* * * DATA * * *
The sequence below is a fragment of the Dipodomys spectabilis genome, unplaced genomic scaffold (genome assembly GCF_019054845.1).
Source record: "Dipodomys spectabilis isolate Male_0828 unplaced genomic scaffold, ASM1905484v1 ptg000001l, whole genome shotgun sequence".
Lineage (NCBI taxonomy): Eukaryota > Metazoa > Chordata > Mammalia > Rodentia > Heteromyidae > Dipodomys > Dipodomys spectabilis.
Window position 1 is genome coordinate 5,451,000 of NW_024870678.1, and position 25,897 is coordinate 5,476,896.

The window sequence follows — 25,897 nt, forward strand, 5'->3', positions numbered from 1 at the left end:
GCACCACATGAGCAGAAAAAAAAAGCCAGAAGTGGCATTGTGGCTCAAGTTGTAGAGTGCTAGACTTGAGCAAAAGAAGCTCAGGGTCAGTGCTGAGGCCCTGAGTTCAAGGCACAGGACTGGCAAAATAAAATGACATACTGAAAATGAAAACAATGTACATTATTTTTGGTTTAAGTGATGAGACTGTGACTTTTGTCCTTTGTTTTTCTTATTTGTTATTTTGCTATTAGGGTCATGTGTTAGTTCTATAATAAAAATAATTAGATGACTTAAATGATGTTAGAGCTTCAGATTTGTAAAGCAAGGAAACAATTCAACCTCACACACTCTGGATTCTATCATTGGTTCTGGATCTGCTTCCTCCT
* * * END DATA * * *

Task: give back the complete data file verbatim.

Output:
The sequence below is a fragment of the Dipodomys spectabilis genome, unplaced genomic scaffold (genome assembly GCF_019054845.1).
Source record: "Dipodomys spectabilis isolate Male_0828 unplaced genomic scaffold, ASM1905484v1 ptg000001l, whole genome shotgun sequence".
Lineage (NCBI taxonomy): Eukaryota > Metazoa > Chordata > Mammalia > Rodentia > Heteromyidae > Dipodomys > Dipodomys spectabilis.
Window position 1 is genome coordinate 5,451,000 of NW_024870678.1, and position 25,897 is coordinate 5,476,896.

The window sequence follows — 25,897 nt, forward strand, 5'->3', positions numbered from 1 at the left end:
GCACCACATGAGCAGAAAAAAAAAGCCAGAAGTGGCATTGTGGCTCAAGTTGTAGAGTGCTAGACTTGAGCAAAAGAAGCTCAGGGTCAGTGCTGAGGCCCTGAGTTCAAGGCACAGGACTGGCAAAATAAAATGACATACTGAAAATGAAAACAATGTACATTATTTTTGGTTTAAGTGATGAGACTGTGACTTTTGTCCTTTGTTTTTCTTATTTGTTATTTTGCTATTAGGGTCATGTGTTAGTTCTATAATAAAAATAATTAGATGACTTAAATGATGTTAGAGCTTCAGATTTGTAAAGCAAGGAAACAATTCAACCTCACACACTCTGGATTCTATCATTGGTTCTGGATCTGCTTCCTCCT